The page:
When you're in a car accident in Kansas or Missouri that leaves you injured, you may be in a situation where you need to prove that the other driver caused the accident. Because these are fault states, the driver found to be at fault is responsible for paying the damages to the victim. If your actions played no part in causing the crash, you—or your insurance company—
shouldn't have to pay out for medical expenses or car repairs.
However, accidents often come down to one driver’s word against another’s. In these cases, you or your attorney will need to gather evidence to prove that the other driver is at fault.
Evidence to Gather Following a Car Accident
Following a serious car accident, the police do their best to determine fault. They examine the scene; assess the drivers for signs of drug or alcohol impairment; look for evidence of driver distraction; and glance at the cars for signs of mechanical defects.
However, their main priority is to get emergency medical treatment for the victims and clear the road, not determining fault. They put the information they gather into a report, which will become important evidence to you later on. They may also issue citations, which can also help you in your claim. Other evidence may include photos taken at the scene and visible damage to the vehicles. Finally, statements from others at the scene can play an important role in determining fault.
When the police investigate an accident, they may talk to witnesses at the scene and write down their statements. However, if the accident doesn't involve serious injury or death, they may not make the effort. Law enforcement isn't concerned with who is going to pay damages: they're going to look for criminal actions such as drunk or reckless driving, and cite drivers who broke a traffic law.
Therefore, if you or an occupant of your car is able, it may be worth taking down contact information from witnesses so they may be interviewed later on. Possible witnesses at a crash scene include:
- Occupants of the cars involved. Passengers from any other cars in the accident might be able to provide a clearer narrative of what happened than the drivers. Although the assumption is that passengers may be biased in favor of the driver they were with, they could still provide valuable information.
- Good Samaritans. People who stop to render aid may hear statements from the victims that could be useful in an investigation. They may also see things such as a cell phone in a driver’s lap that could help determine fault. They might also be witnesses to the crash itself.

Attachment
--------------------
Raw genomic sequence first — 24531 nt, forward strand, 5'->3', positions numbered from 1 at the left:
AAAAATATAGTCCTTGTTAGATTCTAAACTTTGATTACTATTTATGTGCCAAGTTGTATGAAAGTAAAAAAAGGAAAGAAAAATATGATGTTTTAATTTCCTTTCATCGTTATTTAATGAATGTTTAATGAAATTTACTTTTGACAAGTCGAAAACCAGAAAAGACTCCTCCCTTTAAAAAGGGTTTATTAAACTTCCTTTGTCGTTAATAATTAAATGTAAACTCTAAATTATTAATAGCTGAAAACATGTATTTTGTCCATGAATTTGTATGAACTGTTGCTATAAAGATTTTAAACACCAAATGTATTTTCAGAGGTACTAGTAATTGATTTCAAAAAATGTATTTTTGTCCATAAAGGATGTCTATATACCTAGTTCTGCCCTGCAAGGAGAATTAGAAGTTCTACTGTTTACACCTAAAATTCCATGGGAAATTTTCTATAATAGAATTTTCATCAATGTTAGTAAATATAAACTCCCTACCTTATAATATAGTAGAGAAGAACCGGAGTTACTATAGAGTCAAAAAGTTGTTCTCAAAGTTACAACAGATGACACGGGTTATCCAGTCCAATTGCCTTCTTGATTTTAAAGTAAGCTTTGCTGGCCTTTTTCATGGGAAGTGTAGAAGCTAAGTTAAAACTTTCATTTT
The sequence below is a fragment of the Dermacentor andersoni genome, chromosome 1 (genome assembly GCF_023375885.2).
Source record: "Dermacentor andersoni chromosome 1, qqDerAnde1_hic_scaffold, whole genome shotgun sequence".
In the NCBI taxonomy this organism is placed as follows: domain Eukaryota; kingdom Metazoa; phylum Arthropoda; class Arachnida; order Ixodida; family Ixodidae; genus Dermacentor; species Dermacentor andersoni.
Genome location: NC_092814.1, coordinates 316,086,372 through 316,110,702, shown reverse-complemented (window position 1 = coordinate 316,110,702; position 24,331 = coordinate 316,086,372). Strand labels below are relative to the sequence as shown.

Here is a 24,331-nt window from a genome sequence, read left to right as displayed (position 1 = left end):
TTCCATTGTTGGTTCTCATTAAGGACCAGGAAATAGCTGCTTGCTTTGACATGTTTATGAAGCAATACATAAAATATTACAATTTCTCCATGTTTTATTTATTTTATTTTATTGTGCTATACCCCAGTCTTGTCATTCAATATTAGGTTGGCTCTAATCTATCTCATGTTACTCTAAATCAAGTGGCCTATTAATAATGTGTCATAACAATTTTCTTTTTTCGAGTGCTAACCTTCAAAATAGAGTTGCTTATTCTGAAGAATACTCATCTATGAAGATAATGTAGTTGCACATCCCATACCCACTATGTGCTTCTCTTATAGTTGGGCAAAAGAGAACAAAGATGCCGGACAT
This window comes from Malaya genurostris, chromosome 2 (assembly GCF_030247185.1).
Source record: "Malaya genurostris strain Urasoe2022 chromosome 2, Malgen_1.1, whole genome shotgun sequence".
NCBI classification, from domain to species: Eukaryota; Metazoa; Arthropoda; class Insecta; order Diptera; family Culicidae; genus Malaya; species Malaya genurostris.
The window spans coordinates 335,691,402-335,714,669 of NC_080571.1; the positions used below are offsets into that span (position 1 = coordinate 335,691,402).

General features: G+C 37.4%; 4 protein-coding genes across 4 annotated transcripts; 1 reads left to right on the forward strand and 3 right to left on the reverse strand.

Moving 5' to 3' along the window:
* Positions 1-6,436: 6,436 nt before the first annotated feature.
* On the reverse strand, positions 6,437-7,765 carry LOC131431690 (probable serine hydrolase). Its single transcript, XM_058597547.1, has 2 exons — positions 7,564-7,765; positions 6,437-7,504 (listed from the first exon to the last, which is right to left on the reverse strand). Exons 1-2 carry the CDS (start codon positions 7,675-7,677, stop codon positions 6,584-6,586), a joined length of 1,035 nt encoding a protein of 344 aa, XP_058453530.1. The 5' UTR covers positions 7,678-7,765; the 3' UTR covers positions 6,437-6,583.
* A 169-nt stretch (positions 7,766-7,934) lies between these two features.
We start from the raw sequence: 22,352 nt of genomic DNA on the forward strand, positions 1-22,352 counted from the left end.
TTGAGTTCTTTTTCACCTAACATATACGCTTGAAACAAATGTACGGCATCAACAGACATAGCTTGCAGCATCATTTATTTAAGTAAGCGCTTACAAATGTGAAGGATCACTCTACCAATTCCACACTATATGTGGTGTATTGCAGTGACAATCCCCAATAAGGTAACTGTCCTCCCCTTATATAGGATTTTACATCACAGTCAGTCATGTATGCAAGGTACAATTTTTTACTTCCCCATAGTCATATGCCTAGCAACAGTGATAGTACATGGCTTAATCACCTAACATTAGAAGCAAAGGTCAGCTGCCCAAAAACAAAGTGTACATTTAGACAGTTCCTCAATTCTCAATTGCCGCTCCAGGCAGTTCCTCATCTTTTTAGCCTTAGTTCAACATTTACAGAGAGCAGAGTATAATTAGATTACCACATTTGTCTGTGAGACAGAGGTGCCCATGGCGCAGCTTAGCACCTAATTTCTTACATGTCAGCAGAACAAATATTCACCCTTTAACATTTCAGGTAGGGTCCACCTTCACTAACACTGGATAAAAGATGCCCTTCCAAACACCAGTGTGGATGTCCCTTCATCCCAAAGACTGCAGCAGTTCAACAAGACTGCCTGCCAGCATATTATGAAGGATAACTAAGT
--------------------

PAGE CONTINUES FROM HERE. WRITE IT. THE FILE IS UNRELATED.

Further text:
- Workers in nearby businesses. If the accident happened in a commercial area, it may be worth canvassing nearby businesses to see if any employees saw the crash happen from their workplaces. Sometimes, distance gives a better view of an action such as an illegal turn or sudden stop.
- Road workers. If road construction or utility work was going on near the crash, these workers should be interviewed to see if they saw or heard anything. Even if you didn't see workers in the area, it may be worth contacting utility companies to see if they had people in the area at the time of the crash.
- Passersby. Other drivers near the scene or pedestrians who were walking by at the time of the accident can be very useful witnesses. If you're able, take down names and phone numbers of anyone milling around in the aftermath and give the names to your attorney.
As with any legal case, the more credible the witness is, the stronger his or her evidence will be. Anyone associated with one of the victims may be seen as biased. Witnesses who wear glasses, have criminal records, are elderly, or are known to be dishonest may be discredited by the accused driver’s attorneys. However, it's still worth gathering all the witnesses you can and letting your attorney decide who can give valuable statements.
Our Attorneys Know What You Need From Witnesses
The sooner you call our office after a car accident, the sooner we can track down and interview witnesses. Our attorneys have taken statements from hundreds of bystanders, and we know how to gather the evidence you need to support your claim. Call us today for more information.